Discovering Norman, Oklahoma
Whether you’re considering moving to Norman in the near future or have been a resident for some time, we thought it would be an excellent idea to write a short guide just for you. With this guide, we aim to be a primary resource when it comes to discovering Norman.
History of Norman
In 1870, the territory of Oklahoma was to be surveyed. A young surveyor by the name of Abner E. Norman was head of the central survey area. When the “Sooners” (those who decided to head west before the Oklahoma Land Rush of 1889) arrived in central Oklahoma and eventually settled there, they decided to name the area after the young surveyor. And thus the city of Norman, Oklahoma was born.
As a matter of convenience, Norman developed around the Santa Fe Railroad. Its position along the route made it a prime spot for loading both passengers and freight goods, and eventually, Norman grew to become a headquarters for the railway. As time passed and businesses grew, Norman expanded several times alongside them, with the final expansion taking place in 1909. To this day, the Santa Fe Depot serves as a historical site that functions as is maintained as both an art space and a rental facility for banquets, meetings, and parties. The depot also serves as an Amtrak station.
Norman’s growth led to the flourishing of a prominent city. While neighboring towns were more concerned about which would be the capital of Oklahoma during this time, the mayor of Norman decided to pursue a bill which cemented Norman as the site of the state’s first higher learning institution: the University of Oklahoma. Residents of Norman donated a collective 40 acres of land to accommodate the campus site. By 1895, the university had 100 students enrolled; quite a small number compared to today’s count of over 30,000.
To this day, the City of Norman is still a place where history is made. Norman is one of the most progressive cities in Oklahoma, and the Norman Public School system is known as one of the best in the state. Norman prides itself on maintaining its image with projects such as downtown revitalization and Norman 2025 and strives to make history with each passing year.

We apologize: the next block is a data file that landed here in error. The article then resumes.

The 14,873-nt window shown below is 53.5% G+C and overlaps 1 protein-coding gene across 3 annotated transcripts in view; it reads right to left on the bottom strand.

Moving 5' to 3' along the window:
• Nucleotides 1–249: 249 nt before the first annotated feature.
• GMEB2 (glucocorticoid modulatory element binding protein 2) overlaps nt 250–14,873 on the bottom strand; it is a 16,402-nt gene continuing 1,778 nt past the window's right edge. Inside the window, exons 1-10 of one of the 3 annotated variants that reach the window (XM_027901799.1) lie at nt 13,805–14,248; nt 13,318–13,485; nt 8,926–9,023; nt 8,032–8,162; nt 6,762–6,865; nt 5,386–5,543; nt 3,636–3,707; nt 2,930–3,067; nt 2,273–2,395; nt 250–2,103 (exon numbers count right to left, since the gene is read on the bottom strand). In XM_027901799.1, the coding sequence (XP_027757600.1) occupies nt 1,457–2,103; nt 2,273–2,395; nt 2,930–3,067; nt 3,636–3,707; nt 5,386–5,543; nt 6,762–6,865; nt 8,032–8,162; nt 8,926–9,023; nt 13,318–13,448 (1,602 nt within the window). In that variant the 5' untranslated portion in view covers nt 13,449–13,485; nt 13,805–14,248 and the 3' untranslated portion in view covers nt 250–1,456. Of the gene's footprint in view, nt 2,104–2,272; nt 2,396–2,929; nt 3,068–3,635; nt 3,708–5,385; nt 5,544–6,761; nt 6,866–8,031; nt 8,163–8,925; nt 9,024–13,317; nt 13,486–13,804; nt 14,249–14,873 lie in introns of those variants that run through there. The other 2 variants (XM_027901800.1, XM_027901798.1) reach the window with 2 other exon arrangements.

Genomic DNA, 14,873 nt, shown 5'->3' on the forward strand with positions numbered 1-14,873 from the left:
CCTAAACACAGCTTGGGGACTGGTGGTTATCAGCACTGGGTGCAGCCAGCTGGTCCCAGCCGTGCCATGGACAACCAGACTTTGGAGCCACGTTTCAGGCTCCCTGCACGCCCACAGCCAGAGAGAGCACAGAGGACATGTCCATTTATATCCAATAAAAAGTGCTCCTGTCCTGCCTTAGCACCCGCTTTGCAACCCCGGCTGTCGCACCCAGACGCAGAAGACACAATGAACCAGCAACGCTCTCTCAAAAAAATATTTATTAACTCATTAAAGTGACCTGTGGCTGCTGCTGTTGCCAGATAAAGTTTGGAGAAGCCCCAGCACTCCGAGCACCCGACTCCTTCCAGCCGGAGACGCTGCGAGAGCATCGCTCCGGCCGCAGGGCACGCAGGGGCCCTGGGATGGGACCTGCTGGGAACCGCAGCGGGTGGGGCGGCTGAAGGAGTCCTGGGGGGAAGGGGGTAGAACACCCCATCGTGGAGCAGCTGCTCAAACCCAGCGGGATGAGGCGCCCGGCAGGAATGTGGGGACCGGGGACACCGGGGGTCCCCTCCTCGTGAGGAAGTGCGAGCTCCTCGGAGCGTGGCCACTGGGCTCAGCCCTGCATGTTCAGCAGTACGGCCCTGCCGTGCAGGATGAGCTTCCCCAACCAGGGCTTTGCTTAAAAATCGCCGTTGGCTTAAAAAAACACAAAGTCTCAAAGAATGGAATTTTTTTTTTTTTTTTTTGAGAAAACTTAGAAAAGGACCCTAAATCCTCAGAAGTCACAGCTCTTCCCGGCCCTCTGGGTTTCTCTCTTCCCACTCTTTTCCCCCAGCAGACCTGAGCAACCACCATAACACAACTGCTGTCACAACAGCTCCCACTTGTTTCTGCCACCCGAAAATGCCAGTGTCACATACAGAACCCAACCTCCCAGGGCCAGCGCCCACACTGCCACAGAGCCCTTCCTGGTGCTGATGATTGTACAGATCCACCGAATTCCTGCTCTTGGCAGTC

Good Eats In Norman
Alongside a rich history, Norman boasts a rich variety of food options! Not overly-saturated with fast food joints, Norman has become a home to several independent restaurants, ranging from classic Italian to delicious Tex-Mex! The following are a handful of places you must try, whether you’re a resident or just visiting!
Led by Executive Chef Anthony Compagni, Benvenuti’s high-end menu takes full advantage of local ingredients to feature delicious Italian meals. The restaurant has a classic feel to it, being housed in an older building. It even features a patio out front where you can enjoy your meal outside. Speaking of meals, Benvenuti’s caters to a variety of tastes with a wide range of salads, pizza (gluten-free available), and pasta (made in-house daily); Not to mention other Italian classics such as their grilled lamb rack and chicken marsala. Make sure to save room for dessert as well! Their creme brulée and triple chocolate mousse cake are amazing!
Tarahumara’s Mexican Cafe
A family-owned cafe, Tarahumara’s serves up delicious Tex-Mex fare that never ceases to impress. Located near Frances Cate Park, this cafe is a favored spot for not only food but drinks as well! It’s not a rare sight to see the cafe packed and buzzing with energy, with its patrons having a margarita or bloody mary in hand. It’s large-portion dishes come with sides of rice and beans, cheese sauce, and homemade salsas. Some of the local favorites are the fajitas, the enchilada, and for dessert, the traditional sopapillas! Be sure to stop by, as this restaurant is excellent for dine-in and take-out.
Ray’s Smokehouse BBQ